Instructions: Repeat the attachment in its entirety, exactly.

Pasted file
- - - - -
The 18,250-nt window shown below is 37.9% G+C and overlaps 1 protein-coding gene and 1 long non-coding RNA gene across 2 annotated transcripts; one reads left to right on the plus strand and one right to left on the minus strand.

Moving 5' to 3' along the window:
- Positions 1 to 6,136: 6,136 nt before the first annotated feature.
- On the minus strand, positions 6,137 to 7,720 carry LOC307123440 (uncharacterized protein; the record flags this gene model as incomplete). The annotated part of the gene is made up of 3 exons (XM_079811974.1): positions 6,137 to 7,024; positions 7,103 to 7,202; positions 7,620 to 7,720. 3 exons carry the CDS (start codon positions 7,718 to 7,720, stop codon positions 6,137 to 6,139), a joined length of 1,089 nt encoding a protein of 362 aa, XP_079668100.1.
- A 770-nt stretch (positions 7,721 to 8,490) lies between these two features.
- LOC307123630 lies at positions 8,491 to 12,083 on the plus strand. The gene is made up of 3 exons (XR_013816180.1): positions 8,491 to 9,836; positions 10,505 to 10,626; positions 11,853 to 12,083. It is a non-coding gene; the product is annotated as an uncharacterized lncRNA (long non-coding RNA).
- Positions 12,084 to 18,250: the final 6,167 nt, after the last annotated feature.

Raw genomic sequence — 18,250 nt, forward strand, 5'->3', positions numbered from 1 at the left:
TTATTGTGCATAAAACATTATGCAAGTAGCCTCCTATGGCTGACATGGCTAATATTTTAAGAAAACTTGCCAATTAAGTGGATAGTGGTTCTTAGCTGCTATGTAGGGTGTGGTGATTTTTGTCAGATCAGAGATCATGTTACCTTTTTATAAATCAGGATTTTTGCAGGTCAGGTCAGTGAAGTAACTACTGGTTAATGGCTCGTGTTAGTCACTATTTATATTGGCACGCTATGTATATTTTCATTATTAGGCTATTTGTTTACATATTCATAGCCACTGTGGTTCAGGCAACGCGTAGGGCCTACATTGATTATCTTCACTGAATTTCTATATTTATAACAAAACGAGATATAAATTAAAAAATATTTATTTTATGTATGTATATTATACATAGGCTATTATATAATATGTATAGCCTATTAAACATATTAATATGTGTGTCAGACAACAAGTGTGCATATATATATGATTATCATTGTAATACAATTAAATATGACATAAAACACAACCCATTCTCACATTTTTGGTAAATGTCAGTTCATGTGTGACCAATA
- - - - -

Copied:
The 18,250-nt window shown below is 37.9% G+C and overlaps 1 protein-coding gene and 1 long non-coding RNA gene across 2 annotated transcripts; one reads left to right on the plus strand and one right to left on the minus strand.

Moving 5' to 3' along the window:
- Positions 1 to 6,136: 6,136 nt before the first annotated feature.
- On the minus strand, positions 6,137 to 7,720 carry LOC307123440 (uncharacterized protein; the record flags this gene model as incomplete). The annotated part of the gene is made up of 3 exons (XM_079811974.1): positions 6,137 to 7,024; positions 7,103 to 7,202; positions 7,620 to 7,720. 3 exons carry the CDS (start codon positions 7,718 to 7,720, stop codon positions 6,137 to 6,139), a joined length of 1,089 nt encoding a protein of 362 aa, XP_079668100.1.
- A 770-nt stretch (positions 7,721 to 8,490) lies between these two features.
- LOC307123630 lies at positions 8,491 to 12,083 on the plus strand. The gene is made up of 3 exons (XR_013816180.1): positions 8,491 to 9,836; positions 10,505 to 10,626; positions 11,853 to 12,083. It is a non-coding gene; the product is annotated as an uncharacterized lncRNA (long non-coding RNA).
- Positions 12,084 to 18,250: the final 6,167 nt, after the last annotated feature.

Raw genomic sequence — 18,250 nt, forward strand, 5'->3', positions numbered from 1 at the left:
TTATTGTGCATAAAACATTATGCAAGTAGCCTCCTATGGCTGACATGGCTAATATTTTAAGAAAACTTGCCAATTAAGTGGATAGTGGTTCTTAGCTGCTATGTAGGGTGTGGTGATTTTTGTCAGATCAGAGATCATGTTACCTTTTTATAAATCAGGATTTTTGCAGGTCAGGTCAGTGAAGTAACTACTGGTTAATGGCTCGTGTTAGTCACTATTTATATTGGCACGCTATGTATATTTTCATTATTAGGCTATTTGTTTACATATTCATAGCCACTGTGGTTCAGGCAACGCGTAGGGCCTACATTGATTATCTTCACTGAATTTCTATATTTATAACAAAACGAGATATAAATTAAAAAATATTTATTTTATGTATGTATATTATACATAGGCTATTATATAATATGTATAGCCTATTAAACATATTAATATGTGTGTCAGACAACAAGTGTGCATATATATATGATTATCATTGTAATACAATTAAATATGACATAAAACACAACCCATTCTCACATTTTTGGTAAATGTCAGTTCATGTGTGACCAATA